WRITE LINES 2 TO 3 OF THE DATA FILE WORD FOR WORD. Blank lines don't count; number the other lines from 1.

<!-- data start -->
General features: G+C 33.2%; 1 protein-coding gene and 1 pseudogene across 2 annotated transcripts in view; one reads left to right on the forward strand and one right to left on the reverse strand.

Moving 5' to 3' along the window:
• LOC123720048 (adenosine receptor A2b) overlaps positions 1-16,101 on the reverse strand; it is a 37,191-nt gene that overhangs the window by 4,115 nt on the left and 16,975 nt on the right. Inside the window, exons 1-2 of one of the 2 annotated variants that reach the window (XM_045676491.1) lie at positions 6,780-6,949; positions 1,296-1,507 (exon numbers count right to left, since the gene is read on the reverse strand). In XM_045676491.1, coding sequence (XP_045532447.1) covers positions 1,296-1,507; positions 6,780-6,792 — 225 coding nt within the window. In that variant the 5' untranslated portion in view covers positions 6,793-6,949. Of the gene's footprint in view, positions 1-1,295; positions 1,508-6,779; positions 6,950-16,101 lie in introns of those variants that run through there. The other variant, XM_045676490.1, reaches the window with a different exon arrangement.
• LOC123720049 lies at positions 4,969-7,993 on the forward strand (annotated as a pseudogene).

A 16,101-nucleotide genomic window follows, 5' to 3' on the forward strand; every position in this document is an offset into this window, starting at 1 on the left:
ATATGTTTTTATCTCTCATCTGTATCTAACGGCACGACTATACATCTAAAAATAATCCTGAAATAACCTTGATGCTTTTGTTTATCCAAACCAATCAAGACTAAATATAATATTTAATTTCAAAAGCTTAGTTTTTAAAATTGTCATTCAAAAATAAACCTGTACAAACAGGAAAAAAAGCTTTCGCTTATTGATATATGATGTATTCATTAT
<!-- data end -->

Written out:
Moving 5' to 3' along the window:
• LOC123720048 (adenosine receptor A2b) overlaps positions 1-16,101 on the reverse strand; it is a 37,191-nt gene that overhangs the window by 4,115 nt on the left and 16,975 nt on the right. Inside the window, exons 1-2 of one of the 2 annotated variants that reach the window (XM_045676491.1) lie at positions 6,780-6,949; positions 1,296-1,507 (exon numbers count right to left, since the gene is read on the reverse strand). In XM_045676491.1, coding sequence (XP_045532447.1) covers positions 1,296-1,507; positions 6,780-6,792 — 225 coding nt within the window. In that variant the 5' untranslated portion in view covers positions 6,793-6,949. Of the gene's footprint in view, positions 1-1,295; positions 1,508-6,779; positions 6,950-16,101 lie in introns of those variants that run through there. The other variant, XM_045676490.1, reaches the window with a different exon arrangement.